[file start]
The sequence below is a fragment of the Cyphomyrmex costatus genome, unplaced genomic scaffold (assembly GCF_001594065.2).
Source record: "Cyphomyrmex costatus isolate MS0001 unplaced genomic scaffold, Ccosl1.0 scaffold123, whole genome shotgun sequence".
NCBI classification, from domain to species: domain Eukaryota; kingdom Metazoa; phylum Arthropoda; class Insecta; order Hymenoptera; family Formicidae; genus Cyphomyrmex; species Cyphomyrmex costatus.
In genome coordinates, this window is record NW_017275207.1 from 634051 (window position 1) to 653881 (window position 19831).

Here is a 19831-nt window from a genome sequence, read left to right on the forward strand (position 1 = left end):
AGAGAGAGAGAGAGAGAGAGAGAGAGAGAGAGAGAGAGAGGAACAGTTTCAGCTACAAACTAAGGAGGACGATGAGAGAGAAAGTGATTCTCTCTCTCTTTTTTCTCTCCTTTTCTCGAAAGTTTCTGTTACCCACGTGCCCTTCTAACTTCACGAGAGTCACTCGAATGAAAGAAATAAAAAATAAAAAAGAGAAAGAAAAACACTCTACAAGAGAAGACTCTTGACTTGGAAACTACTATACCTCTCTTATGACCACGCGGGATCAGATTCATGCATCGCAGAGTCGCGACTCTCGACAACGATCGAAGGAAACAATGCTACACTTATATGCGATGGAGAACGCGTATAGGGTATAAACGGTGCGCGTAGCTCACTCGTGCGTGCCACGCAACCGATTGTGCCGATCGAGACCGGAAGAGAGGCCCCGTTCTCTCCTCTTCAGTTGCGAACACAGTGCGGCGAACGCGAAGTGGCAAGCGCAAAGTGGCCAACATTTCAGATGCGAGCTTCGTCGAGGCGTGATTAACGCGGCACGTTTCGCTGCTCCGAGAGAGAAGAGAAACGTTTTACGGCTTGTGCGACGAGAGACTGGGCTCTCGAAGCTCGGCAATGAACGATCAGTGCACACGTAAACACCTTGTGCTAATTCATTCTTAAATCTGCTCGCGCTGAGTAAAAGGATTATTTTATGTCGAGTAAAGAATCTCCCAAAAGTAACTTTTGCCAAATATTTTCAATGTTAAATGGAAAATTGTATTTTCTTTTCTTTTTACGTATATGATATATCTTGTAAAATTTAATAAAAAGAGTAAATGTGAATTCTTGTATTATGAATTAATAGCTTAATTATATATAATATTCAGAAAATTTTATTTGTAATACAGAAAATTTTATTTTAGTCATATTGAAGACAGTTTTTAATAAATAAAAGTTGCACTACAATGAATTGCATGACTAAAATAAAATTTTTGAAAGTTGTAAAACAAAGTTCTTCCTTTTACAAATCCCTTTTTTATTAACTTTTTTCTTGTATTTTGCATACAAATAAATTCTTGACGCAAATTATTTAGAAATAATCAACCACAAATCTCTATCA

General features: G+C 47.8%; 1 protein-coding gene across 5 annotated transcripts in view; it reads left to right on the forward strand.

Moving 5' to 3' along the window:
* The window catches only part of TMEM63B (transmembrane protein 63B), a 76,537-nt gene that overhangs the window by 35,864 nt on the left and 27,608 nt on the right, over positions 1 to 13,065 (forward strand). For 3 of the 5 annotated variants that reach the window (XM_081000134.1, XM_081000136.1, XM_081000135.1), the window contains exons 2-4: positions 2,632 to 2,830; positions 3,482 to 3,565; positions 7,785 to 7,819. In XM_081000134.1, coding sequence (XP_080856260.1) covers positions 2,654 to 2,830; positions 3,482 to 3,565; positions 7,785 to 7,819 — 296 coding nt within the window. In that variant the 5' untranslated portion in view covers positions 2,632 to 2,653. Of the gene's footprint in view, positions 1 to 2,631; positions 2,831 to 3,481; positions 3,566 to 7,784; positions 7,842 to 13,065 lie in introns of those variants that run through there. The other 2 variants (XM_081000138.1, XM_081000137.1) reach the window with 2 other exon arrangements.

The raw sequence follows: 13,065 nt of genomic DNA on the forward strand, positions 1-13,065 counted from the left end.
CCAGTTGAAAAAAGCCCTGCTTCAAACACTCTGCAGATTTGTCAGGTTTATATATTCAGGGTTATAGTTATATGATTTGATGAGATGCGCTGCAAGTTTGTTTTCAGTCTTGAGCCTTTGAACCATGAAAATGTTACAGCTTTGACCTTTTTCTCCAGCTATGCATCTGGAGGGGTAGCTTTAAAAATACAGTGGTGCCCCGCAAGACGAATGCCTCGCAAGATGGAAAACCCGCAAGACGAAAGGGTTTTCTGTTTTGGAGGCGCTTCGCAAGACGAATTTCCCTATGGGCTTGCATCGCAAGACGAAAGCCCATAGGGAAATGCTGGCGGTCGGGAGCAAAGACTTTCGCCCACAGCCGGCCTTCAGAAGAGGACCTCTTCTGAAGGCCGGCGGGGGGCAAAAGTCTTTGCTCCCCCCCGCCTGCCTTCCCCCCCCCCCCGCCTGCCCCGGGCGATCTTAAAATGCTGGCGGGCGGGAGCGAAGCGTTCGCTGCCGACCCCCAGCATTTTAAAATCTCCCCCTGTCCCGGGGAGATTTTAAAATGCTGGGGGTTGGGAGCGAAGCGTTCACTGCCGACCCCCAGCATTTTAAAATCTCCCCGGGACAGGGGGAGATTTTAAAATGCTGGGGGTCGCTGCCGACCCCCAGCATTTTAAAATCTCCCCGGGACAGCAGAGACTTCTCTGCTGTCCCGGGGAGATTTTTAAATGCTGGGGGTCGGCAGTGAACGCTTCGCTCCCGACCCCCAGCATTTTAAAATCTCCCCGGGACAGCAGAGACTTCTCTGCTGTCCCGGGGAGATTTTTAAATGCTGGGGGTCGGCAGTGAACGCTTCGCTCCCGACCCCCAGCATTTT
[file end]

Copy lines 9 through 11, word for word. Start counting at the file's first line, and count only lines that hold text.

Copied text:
* The window catches only part of TMEM63B (transmembrane protein 63B), a 76,537-nt gene that overhangs the window by 35,864 nt on the left and 27,608 nt on the right, over positions 1 to 13,065 (forward strand). For 3 of the 5 annotated variants that reach the window (XM_081000134.1, XM_081000136.1, XM_081000135.1), the window contains exons 2-4: positions 2,632 to 2,830; positions 3,482 to 3,565; positions 7,785 to 7,819. In XM_081000134.1, coding sequence (XP_080856260.1) covers positions 2,654 to 2,830; positions 3,482 to 3,565; positions 7,785 to 7,819 — 296 coding nt within the window. In that variant the 5' untranslated portion in view covers positions 2,632 to 2,653. Of the gene's footprint in view, positions 1 to 2,631; positions 2,831 to 3,481; positions 3,566 to 7,784; positions 7,842 to 13,065 lie in introns of those variants that run through there. The other 2 variants (XM_081000138.1, XM_081000137.1) reach the window with 2 other exon arrangements.

The raw sequence follows: 13,065 nt of genomic DNA on the forward strand, positions 1-13,065 counted from the left end.
CCAGTTGAAAAAAGCCCTGCTTCAAACACTCTGCAGATTTGTCAGGTTTATATATTCAGGGTTATAGTTATATGATTTGATGAGATGCGCTGCAAGTTTGTTTTCAGTCTTGAGCCTTTGAACCATGAAAATGTTACAGCTTTGACCTTTTTCTCCAGCTATGCATCTGGAGGGGTAGCTTTAAAAATACAGTGGTGCCCCGCAAGACGAATGCCTCGCAAGATGGAAAACCCGCAAGACGAAAGGGTTTTCTGTTTTGGAGGCGCTTCGCAAGACGAATTTCCCTATGGGCTTGCATCGCAAGACGAAAGCCCATAGGGAAATGCTGGCGGTCGGGAGCAAAGACTTTCGCCCACAGCCGGCCTTCAGAAGAGGACCTCTTCTGAAGGCCGGCGGGGGGCAAAAGTCTTTGCTCCCCCCCGCCTGCCTTCCCCCCCCCCCCGCCTGCCCCGGGCGATCTTAAAATGCTGGCGGGCGGGAGCGAAGCGTTCGCTGCCGACCCCCAGCATTTTAAAATCTCCCCCTGTCCCGGGGAGATTTTAAAATGCTGGGGGTTGGGAGCGAAGCGTTCACTGCCGACCCCCAGCATTTTAAAATCTCCCCGGGACAGGGGGAGATTTTAAAATGCTGGGGGTCGCTGCCGACCCCCAGCATTTTAAAATCTCCCCGGGACAGCAGAGACTTCTCTGCTGTCCCGGGGAGATTTTTAAATGCTGGGGGTCGGCAGTGAACGCTTCGCTCCCGACCCCCAGCATTTTAAAATCTCCCCGGGACAGCAGAGACTTCTCTGCTGTCCCGGGGAGATTTTTAAATGCTGGGGGTCGGCAGTGAACGCTTCGCTCCCGACCCCCAGCATTTT